which was an amphitheater of grass, where the villagers sat. There was no wind or sun, just unmediated sunlight
coming from blue heights. Florra hardly noticed this staggering upward dimension of the world; now it was part of
her vigil. Is it from the sky they’ll come? she wondered. From behind a cloud?
Florra sat with Gran at her left and her sisters on her right. In front of her was Anlo, a boy who had said to her
once, “Your Grandma eats maggots!” He was laughing at something. It seemed everyone was laughing at
something; certainly people were not as anxious as Florra thought they should be. Mothers bounced babes in their
arms, kids pulled up grass and flung it at each other, older siblings whittled shapes into wood, and seeing this
Florra’s sense of urgency grew. Did no one pack their things last night? she thought. Did no one stash kitchen
knives in their belts? Did no one do anything? Why is no one afraid?
But, no, that was not true. A few moments later she was noticing worried faces here and there in the crowd,
mothers glanced the tree-line at the edge of the village and looked over their shoulders at intervals.
So—others kept watch, too.
On stage now were two groups of people, the Madahiri and the Ortual men. The Madahiri were making clicking
sounds and jumping about. Every year the re-enactment was performed by a cast enthusiastic to entertain, and so
every year the traditional language grew more absurd and the costumes more ridiculous. It made Florra feel uneasy,
like watching the boys with sharpened sticks stab the frogs by the creek.
Gran stirred beside her. Florra looked and saw spittle on her cheeks.
“Here, Gran,” said Florra, and passed her a handkerchief.
“What’s that for?” she said. Underneath a puddle of wrinkles were grey hawk-eyes, which she used like a whip.
“Shh, Gran.” Heads had turned.
“Quiet?” said Gran. “My own daughter tells me to be quiet?”
“Sorry, sorry,” said Florra, her cheeks burning with embarrassment. Her mother leaned forward and gave her a
look. Desperate, Florra turned her eyes to the stage and whispered, “Let’s watch the performance”—another
mistake. Onstage the King’s men were drawing up the Agreement and the elder Madahiri, having been taught what
writing was and what signing meant, were coming forward with a long quill. Gran began to groan.
“Florra!” said her mother sharply.
In front of her she saw the edges of Anlo’s smirk. Soon the crowd began to murmur. Florra, mortified, tugged at
Gran to leave.
But then she noticed heads were not looking at her, but upwards.
A dozen Ortual vol-horses, still leagues away, had come striding the sky.
~ * ~
This marked the point, it seemed to Florra later, at which her true aloneness began. Seeing the King’s
representatives, the watchers relaxed their vigil. Thoughts turned from the Cyken to the gifts. The feast
commenced, darkness stole into the day and filled it like a gourd, the smells of Ortual spices and the King’s port
bloomed in the air, and no one could worry anymore about the stranger’s words. What was worse, it seemed to
Florra, the false warning fuelled the revelry: there was in the air a grand sense of relief, a sense of having escaped,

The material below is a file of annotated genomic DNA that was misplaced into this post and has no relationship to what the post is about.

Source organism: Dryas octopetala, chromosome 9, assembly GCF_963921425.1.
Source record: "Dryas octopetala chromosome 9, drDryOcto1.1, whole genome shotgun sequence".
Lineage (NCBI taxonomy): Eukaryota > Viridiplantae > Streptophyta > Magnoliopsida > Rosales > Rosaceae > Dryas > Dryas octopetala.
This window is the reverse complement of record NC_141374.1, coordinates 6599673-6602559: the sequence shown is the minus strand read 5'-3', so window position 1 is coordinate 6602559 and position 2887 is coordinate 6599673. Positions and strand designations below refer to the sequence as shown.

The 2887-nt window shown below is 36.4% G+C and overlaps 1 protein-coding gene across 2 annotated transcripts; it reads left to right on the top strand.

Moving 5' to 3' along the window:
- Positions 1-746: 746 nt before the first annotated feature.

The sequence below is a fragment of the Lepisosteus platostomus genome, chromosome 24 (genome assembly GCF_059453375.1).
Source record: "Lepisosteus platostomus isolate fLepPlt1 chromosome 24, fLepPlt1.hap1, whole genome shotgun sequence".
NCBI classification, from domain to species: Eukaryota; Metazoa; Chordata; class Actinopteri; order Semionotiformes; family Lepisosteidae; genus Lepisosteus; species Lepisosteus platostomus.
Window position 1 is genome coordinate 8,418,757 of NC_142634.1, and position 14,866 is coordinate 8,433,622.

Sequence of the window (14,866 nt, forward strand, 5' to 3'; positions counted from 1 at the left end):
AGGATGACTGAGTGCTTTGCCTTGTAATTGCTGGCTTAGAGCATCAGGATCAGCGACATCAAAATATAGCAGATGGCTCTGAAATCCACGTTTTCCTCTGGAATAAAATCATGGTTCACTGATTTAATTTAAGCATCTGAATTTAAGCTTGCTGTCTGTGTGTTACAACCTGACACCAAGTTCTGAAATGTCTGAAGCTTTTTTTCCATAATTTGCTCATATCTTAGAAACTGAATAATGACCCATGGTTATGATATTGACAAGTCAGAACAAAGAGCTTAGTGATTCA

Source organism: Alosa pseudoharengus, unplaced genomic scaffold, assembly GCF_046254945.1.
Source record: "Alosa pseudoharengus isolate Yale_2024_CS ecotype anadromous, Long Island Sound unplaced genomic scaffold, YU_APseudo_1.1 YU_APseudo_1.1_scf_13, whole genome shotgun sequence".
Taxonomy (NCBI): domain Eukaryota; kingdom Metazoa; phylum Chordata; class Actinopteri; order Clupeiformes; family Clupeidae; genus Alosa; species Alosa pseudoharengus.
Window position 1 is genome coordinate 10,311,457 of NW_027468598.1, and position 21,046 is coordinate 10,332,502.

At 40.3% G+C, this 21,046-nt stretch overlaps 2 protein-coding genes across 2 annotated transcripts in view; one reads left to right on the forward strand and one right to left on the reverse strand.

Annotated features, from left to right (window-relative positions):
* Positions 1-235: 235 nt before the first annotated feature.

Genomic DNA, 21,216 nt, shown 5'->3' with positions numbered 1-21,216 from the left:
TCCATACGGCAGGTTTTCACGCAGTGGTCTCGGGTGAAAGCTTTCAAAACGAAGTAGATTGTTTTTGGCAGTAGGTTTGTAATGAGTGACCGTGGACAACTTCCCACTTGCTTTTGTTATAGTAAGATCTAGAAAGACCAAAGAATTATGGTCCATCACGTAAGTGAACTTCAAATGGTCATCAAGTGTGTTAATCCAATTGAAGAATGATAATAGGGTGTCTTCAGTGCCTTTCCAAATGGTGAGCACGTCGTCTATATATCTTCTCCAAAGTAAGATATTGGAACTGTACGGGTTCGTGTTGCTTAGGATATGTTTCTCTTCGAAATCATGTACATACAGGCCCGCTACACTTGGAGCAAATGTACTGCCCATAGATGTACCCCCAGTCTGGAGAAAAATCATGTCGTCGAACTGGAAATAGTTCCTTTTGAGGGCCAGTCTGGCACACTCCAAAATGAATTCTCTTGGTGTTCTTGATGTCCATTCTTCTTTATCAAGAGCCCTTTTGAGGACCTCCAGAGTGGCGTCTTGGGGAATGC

or having been passed over by, some great terror. Dancing was more than dancing: it was living. So it was with
everything—eating, drinking, laughing, singing…
“Go on, I said it was a new pint!” said the man.
Florra made a face as she swallowed. “Disgusting!”
The man slapped her on the back. “It’s only merriment that flavours this shite, girl—merriment!” He laughed and
joined the chorus with the musicians. At the end of the song came another toast. There had been toasts to Elyon,
the king’s god; there had been toasts to glow-gourds and hold-plows and dark port. But mostly there were toasts
to the King.
“Long may his arms reach into the flux!” the village shouted.
When it began to rain, there was no dampening of merriment. The feast hall, in true Ortual style, had been formed
by four trees made to grow inward towards each other, forming a sloping canopy that, because of its wide, waxen
leaves, kept out the elements. Florra rejoined Gran again at her table near the central hearth and watched as above
her in the branches the glow-gourds swayed like drunken stars, joining in a vague and distant way the festivity
That was when Florra caught sight of her mother at the edge of the hall, watching the dancers with a distant smile
and a wistful look in her eyes. Florra wondered at it a moment, then found her mother looking right at her. She
“Remember, Florra, I’ll switch you if you even sip that port,” she said. “Where are your sisters?”
“You can’t still be thinking about the Cyken,” said her mother. “You see how silly it would have been to leave the
Florra stared at her mother a moment, her gaze hard. Then she said, “You’re thinking about father, aren’t you.”
Her mother stiffened.
“Why can’t you just say so?”
Her mother made no reply at first. Then she said, “Gran looks like she could use another drink,” and returned to
the edge of the hall. Florra watched her a moment, fuming. Then she noticed the other mothers, some of them
dancing, others standing alone, others chatting animatedly with each other, and saw that every one of them
clutched tightly the same small package of sadness. Not one of them hadn’t brought theirs in with them into the